- Associated Press - Tuesday, March 24, 2015

ARKADELPHIA, Ark. (AP) - Henderson State University Foundation officials say they’re confident no money is missing after an accounting firm uncovered errors in donor accounts.

But foundation board Chairman Johnny K. Hudson told the Arkansas Democrat-Gazette (https://bit.ly/1GOKjQ7 ) that officials aren’t sure how much of an effect the inaccuracies could have on student scholarships or operating costs.

The foundation announced last week that interest accrued from endowed gifts went to other accounts it shouldn’t have. As a result, some accounts were understated while others were overstated. According to Hudson, officials are sure no money was missing because the individual accounts added up to the amount in the general ledger.

Hudson said mismanagement had led to the misallocation. Officials say the former executive director, who wasn’t identified, retired in February 2013 before the board learned of the irregularities. The foundation sent more than 6,000 letters to all of its donors, informing them of the misallocated money. Hudson said Monday that the former director would not be named because the situation is a personnel matter.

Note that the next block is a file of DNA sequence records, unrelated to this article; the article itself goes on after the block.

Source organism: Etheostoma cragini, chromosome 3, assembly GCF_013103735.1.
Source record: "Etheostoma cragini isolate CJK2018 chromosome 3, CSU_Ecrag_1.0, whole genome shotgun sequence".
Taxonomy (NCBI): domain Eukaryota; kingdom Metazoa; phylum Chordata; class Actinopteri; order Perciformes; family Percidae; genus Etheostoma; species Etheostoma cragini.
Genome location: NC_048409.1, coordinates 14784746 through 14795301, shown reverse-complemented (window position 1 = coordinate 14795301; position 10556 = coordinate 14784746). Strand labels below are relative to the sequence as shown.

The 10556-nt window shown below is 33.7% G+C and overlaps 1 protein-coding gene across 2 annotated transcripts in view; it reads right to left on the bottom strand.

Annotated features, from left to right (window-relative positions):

“We are disappointed in the management of foundation funds by its former long-serving executive director, and we have corrected the previous irregularities,” Hudson said last week. “Also, it is important to note that the former executive director is no longer employed by nor has any formal association with the foundation or Henderson State University.”

Hudson also says that there was no criminal wrongdoing, and that the former official is sorry the errors occurred.

The foundation’s current executive director, Jennifer Boyett, said an accounting firm that had been contracted by the school only did annual audits and did not look at day-to-day financials. An audit committee is searching for a new firm, which Hudson hopes to have in place by May. According to last week’s news release, the foundation also plans to hire a “credentialed staff accountant to oversee day-to-day financial activities.”

To ensure more transparency with donors, annual reports will be sent to them that will include the account’s activities for that year.

The foundation, which was formed in 1982, awards about 300 scholarships annually and receives about $1 million a year from donors. According to Boyett, the current endowment, on average, is $15 million.


Information from: Arkansas Democrat-Gazette, https://www.arkansasonline.com

Copyright © 2018 The Washington Times, LLC.

The Washington Times Comment Policy

The Washington Times welcomes your comments on Spot.im, our third-party provider. Please read our Comment Policy before commenting.


Click to Read More and View Comments

Click to Hide